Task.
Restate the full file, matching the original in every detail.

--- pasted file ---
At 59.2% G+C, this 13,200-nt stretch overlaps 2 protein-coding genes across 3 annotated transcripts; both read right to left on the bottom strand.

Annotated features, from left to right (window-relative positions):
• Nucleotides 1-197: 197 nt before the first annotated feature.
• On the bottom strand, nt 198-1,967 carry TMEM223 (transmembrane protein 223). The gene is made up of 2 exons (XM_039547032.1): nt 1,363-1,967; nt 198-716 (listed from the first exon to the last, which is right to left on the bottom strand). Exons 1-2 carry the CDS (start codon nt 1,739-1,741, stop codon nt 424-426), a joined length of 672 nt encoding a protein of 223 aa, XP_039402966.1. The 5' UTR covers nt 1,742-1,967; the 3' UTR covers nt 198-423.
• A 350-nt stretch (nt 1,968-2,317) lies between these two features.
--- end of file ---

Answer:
At 59.2% G+C, this 13,200-nt stretch overlaps 2 protein-coding genes across 3 annotated transcripts; both read right to left on the bottom strand.

Annotated features, from left to right (window-relative positions):
• Nucleotides 1-197: 197 nt before the first annotated feature.
• On the bottom strand, nt 198-1,967 carry TMEM223 (transmembrane protein 223). The gene is made up of 2 exons (XM_039547032.1): nt 1,363-1,967; nt 198-716 (listed from the first exon to the last, which is right to left on the bottom strand). Exons 1-2 carry the CDS (start codon nt 1,739-1,741, stop codon nt 424-426), a joined length of 672 nt encoding a protein of 223 aa, XP_039402966.1. The 5' UTR covers nt 1,742-1,967; the 3' UTR covers nt 198-423.
• A 350-nt stretch (nt 1,968-2,317) lies between these two features.